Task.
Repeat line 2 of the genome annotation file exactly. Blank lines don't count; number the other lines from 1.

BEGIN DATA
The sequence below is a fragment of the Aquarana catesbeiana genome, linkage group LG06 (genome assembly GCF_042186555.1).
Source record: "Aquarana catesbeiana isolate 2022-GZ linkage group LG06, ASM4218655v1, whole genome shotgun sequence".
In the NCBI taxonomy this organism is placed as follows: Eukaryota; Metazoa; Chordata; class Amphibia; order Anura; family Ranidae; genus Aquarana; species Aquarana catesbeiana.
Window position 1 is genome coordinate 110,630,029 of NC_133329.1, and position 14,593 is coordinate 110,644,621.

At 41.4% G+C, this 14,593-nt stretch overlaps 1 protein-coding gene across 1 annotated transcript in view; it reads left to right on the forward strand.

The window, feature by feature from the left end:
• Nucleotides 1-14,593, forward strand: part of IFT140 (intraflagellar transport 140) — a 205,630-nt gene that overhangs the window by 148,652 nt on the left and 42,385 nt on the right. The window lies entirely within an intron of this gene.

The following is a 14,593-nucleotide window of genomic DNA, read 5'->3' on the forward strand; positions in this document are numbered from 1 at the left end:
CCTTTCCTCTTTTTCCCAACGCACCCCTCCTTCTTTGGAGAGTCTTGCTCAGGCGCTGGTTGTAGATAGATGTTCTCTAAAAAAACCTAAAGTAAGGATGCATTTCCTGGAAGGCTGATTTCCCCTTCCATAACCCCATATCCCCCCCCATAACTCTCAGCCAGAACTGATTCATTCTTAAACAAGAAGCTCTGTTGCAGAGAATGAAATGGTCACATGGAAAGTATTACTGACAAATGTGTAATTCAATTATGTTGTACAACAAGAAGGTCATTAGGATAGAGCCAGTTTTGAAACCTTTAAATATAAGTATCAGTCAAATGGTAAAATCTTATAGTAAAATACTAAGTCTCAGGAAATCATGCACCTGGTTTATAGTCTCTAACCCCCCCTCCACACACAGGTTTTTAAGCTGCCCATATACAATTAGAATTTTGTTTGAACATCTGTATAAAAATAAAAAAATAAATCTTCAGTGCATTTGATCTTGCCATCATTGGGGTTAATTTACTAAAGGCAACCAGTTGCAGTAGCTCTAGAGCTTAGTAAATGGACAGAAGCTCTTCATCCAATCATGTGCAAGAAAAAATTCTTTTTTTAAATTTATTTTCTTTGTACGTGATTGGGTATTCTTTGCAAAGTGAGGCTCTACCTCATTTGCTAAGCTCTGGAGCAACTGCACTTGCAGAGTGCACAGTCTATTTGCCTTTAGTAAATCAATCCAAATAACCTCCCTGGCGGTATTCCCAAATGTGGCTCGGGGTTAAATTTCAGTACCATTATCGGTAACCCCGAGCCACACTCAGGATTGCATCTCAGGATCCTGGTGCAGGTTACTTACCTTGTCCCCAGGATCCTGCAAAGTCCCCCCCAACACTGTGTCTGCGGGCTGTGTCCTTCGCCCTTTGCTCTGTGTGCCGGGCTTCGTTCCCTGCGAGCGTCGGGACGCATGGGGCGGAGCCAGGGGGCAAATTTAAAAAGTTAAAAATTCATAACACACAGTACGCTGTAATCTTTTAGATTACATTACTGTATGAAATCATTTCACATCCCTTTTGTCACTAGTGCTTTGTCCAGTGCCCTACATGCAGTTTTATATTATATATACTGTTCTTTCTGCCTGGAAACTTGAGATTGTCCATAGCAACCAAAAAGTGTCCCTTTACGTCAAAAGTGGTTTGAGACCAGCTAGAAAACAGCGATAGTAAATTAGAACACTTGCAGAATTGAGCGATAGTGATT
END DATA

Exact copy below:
Source record: "Aquarana catesbeiana isolate 2022-GZ linkage group LG06, ASM4218655v1, whole genome shotgun sequence".